Jolie O’Dell, VentureBeat:

In my moral universe, Google Glass for consumers can only serve to distract us, not truly help us any more, better, or faster than the other tools we already use. For example, you already have Google Maps to guide you around your city with turn-by-turn audio navigation. That tool doesn’t get any better when it’s smack-dab against your eyeball. Neither does your email or your Instagram feed or your Facebook account.

While Jolie O’Dell’s full article is definitely worth a read as one of the first interesting counterpoints to all of the hype around Google Glass, I felt this one quote was a particularly good point that many in the tech blogosphere have missed in their effort to sing the praises of Google Glass and dream up real-world consumer uses for it. While the potential for practical professional uses are myriad, as a consumer product Google Glass seems like the proverbial solution in desperate search of solving some real-world problem that average people are actually having.

I can’t think of a single instance where I’ve ever thought, “Gee, pulling out my iPhone is far too inconvenient. I wish I could just have my Facebook feed or e-mail right in my eyeball.” In fact, for me the opposite is far more true — I actually like the fact that my iPhone is in my pocket when I don’t want to be distracted by whatever may be happening on the Internet. Such as when I’m playing with my daughter, or having dinner out with my wife or friends, or perhaps just doing something like watching a movie.

In fact, one could argue that this is the same design logic that goes into things like Google TV. Some tech enthusiasts may love the idea of being able to access their social media stream or look something up on Wikipedia or IMDb during their favourite movie. However, from my own — admittedly anecdotal — sample of friends and family I suspect that these folks are in the minority. In my world I generally prefer to actually watch the movie without distractions. On rare occasions I may want to look something up, such as an actor’s bio, but my smartphone is usually within reach and provides a more appropriate context by allowing me to pick it up, find what I need, and then put it away and return to the movie. Having that information available “in my face” might be more convenient in that particular moment, but ultimately it becomes too accessible and takes me away from what I’m actually doing.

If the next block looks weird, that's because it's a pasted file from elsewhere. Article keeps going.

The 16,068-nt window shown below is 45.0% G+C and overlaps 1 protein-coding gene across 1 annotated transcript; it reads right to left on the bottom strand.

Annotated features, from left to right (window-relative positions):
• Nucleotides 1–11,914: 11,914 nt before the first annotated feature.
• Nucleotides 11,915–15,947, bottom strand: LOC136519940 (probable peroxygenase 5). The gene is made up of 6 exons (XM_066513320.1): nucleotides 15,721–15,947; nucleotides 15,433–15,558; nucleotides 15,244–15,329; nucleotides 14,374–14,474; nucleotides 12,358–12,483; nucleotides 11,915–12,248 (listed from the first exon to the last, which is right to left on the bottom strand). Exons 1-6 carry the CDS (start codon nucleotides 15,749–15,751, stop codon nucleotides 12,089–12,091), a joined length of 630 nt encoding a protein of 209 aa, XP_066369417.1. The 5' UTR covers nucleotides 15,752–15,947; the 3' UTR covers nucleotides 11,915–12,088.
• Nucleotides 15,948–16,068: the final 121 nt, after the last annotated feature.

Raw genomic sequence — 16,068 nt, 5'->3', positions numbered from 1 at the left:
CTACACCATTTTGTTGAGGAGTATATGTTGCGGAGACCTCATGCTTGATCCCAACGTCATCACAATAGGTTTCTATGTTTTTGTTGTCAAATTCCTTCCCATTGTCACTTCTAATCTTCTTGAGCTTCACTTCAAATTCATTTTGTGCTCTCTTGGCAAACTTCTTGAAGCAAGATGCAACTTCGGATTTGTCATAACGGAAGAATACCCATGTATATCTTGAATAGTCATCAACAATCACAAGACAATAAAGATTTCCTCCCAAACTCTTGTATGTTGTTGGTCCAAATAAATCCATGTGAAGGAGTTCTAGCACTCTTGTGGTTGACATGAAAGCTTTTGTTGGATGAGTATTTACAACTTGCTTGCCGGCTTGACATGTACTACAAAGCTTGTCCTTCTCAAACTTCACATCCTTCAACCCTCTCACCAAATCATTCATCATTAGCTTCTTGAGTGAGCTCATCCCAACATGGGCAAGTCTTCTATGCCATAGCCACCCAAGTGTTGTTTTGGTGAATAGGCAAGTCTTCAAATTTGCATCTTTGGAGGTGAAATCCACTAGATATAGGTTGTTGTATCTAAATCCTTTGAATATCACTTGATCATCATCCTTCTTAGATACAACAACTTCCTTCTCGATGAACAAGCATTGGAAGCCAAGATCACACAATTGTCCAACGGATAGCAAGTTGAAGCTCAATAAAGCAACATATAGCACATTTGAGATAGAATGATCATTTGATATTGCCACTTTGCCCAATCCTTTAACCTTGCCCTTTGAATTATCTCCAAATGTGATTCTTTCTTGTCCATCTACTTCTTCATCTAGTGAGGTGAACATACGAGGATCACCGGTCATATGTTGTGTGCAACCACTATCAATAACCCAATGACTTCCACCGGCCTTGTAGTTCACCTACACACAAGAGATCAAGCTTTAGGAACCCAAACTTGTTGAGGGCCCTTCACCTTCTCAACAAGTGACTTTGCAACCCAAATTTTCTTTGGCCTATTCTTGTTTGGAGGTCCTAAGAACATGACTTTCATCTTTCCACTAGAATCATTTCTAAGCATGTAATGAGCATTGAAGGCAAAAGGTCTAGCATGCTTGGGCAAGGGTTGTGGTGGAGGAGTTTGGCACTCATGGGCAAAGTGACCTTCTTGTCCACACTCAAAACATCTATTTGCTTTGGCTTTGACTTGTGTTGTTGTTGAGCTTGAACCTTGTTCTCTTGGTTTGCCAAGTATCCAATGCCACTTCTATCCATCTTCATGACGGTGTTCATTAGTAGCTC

Pulling out your smartphone is an important contextual shift, both psychologically and as a social signal to others. It clearly communicates both to your own mind and to others around you that you’re going into a different “mode” allowing you to effectively separate your interaction with the real world from your interaction with your mobile device. The same applies with most other physical items such as reading a book or newspaper or simply looking at photographs. Google Glass promises — or threatens, depending on your point of view — to remove that contextual distinction, blending the real world and the virtual world into a single, unified consciousness. There are definitely those who see this as a good thing, but ultimately I believe that it will create a newer and more dangerous kind of distraction — people being distracted without even realizing that they’re being distracted.